Adrian English, head of media investment, Carat
"The News Corporation split is confirmation that News International is up for sale. This is all about News Corp consolidating its ownership of Sky.
"It needs to clear out some assets to do this. But this decision is indicative of how tarnished News International’s business has become.
"Its reputation, and the travails of the print market generally, is a double whammy that, possibly, it will never recover from.
"Perhaps new ownership, a clean slate, will reinvigorate the business. 'Print', whatever that means these days, still has a bright future, even if printed matter does not.'
Catherine Becker, chief executive, AdConnection
"This is a PR opportunity so as to be seen as distancing the entertainment division from the phone hacking scandal. Rupert Murdoch is still effectively (chairing) running both companies so how genuine this split is debatable.
"It is part of a trend to separate companies for legislative ends, like the Lloyds TSB/Project Verde split.
"News International has always played around with divisions to ensure profitability. News International/News Corp is already well established with the Rupert Murdoch brand so will be difficult to get away from this.
"It won’t effect consumers view who are either loyal to the papers/websites or not. Or the advertising as operationally it will be the same."
Chris Locke, UK trading director, Starcom MediaVest
"Rupert Murdoch has two very different businesses, one that’s growing one that’s contracting and now this will make each business stand on its own, so I think it’s good for both businesses.
"I think with Sky and Fox that’s where the volumes are and the profit and I think that the newspaper business has to address how they turn their properties into a profit.
"With The Sun and The Times one makes a lot of money, one loses a lot of money and you have to look into how you facilitate that situation.
"It’s now important for News Corporation to look at the future of the businesses and assess what they want out of both sectors of the business.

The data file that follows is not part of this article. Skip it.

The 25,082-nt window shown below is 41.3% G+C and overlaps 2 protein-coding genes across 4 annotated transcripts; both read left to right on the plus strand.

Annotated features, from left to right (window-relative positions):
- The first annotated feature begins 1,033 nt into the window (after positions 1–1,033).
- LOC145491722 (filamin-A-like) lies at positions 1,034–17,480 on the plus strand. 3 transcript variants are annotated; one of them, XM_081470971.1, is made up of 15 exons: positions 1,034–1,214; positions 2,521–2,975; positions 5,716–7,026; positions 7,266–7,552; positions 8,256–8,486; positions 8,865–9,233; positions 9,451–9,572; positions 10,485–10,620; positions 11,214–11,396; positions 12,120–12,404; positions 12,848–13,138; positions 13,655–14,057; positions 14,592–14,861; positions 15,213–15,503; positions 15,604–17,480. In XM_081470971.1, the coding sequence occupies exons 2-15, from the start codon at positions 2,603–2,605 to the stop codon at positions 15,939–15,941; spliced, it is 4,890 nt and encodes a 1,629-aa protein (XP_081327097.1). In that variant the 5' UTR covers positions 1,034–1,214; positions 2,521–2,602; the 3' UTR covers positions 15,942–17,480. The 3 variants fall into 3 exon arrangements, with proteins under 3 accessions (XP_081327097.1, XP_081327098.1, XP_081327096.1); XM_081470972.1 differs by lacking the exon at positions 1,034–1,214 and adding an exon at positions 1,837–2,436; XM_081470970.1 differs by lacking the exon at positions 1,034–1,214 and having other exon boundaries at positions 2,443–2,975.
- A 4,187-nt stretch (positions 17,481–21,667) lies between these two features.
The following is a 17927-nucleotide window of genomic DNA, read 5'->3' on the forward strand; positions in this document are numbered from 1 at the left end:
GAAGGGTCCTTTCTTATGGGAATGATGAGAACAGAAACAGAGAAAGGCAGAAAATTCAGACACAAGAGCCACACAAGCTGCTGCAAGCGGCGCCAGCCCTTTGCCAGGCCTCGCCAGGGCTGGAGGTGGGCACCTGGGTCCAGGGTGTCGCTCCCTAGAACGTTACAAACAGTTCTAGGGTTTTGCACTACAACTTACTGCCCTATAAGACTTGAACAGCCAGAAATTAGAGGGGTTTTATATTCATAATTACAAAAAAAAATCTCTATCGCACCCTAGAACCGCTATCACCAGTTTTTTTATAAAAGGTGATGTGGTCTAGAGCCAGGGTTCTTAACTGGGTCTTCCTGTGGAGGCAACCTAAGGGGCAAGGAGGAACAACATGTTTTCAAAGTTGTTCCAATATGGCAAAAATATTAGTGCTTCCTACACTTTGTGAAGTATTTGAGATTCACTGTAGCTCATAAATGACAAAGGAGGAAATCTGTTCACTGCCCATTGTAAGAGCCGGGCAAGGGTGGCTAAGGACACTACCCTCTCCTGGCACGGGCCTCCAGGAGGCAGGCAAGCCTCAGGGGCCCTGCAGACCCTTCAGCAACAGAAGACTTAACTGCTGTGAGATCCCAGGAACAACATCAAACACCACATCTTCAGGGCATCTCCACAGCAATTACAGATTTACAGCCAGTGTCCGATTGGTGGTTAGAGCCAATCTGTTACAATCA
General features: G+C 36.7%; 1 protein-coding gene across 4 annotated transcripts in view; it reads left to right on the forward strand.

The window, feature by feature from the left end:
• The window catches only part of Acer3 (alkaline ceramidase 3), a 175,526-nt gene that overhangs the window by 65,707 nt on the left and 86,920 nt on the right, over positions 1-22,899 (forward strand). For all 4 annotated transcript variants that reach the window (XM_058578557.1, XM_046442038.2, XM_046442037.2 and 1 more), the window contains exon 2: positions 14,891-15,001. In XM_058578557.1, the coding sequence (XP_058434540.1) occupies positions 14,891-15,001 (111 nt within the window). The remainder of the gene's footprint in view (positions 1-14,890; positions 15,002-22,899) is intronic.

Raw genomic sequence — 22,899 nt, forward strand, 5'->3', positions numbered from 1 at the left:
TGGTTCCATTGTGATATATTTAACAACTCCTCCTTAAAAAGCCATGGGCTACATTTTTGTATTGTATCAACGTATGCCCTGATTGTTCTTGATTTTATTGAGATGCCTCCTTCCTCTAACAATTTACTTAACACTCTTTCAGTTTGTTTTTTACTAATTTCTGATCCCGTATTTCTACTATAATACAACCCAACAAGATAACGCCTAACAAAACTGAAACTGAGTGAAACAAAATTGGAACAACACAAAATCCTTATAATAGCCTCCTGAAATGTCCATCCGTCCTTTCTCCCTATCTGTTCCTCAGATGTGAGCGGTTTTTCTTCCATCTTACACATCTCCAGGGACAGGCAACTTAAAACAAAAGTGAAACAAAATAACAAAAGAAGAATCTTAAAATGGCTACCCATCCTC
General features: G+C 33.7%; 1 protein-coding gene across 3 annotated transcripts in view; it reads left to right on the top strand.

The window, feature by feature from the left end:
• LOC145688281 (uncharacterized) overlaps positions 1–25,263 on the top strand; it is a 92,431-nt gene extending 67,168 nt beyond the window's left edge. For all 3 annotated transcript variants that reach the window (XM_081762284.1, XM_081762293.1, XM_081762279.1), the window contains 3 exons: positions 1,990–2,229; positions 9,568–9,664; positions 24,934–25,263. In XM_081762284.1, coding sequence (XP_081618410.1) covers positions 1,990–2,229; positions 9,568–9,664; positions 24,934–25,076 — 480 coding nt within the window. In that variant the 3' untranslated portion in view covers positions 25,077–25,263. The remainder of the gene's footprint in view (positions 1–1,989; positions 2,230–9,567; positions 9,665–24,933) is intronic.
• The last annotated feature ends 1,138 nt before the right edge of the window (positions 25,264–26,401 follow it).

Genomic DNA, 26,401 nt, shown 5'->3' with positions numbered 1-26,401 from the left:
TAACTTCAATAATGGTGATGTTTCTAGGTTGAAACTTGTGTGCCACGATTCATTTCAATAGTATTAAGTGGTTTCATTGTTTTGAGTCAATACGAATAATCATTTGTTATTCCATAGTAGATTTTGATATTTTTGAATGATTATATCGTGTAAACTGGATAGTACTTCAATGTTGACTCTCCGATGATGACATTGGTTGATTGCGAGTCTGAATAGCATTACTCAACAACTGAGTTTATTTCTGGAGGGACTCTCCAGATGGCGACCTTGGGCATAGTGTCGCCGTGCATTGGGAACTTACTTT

"This allows News Corporation to look down the track rather than across the track if you like."
Alex Altman, chief executive, Initiative
"Putting aside politics and profit for a moment, we are entitled to feel a little sad at the news. Rupert Murdoch – in my view an undisputed media visionary – had a vision some years ago of an 'all media company'.
"The news sees that vision fail and we are left with a disintegrated company. There are obvious benefits for the Entertainment division but I very much hope it doesn't point to the end of News Corporation's relentless investment in newsbrands.
"If it does, we may all look back on this day with a huge amount of regret."
Andrew Stephens, founding partner, Goodstuff
"News International will prepare itself for sale and the business will go through a period of uncertainty and staff churn.
"The more interesting questions are who will buy News International and how Murdoch comes out of this a winner, which he almost certainly will.
"It’s probable there will be two buyers given the inherent editorial inefficiencies in a tabloid and broadsheet operation but who?
"Would ITV see what Desmond has done, consider the marketing and content efficiencies and take a look at The Sun?
"Again with The Sun, could Virgin Group resist trying to do right where Murdoch did wrong? And which oligarch could resist the proprietorial folly of owning mighty The Sunday Times?
"So how does Murdoch comes out of this looking all rosy? Beyond using the cash to increase his stake in Sky can we expect 'News Int: The Film' to be a box office smash from 21st Century Fox, which then goes PPV on Sky Movies before its broadcast premiere on Sky Atlantic? A story you almost couldn’t invent."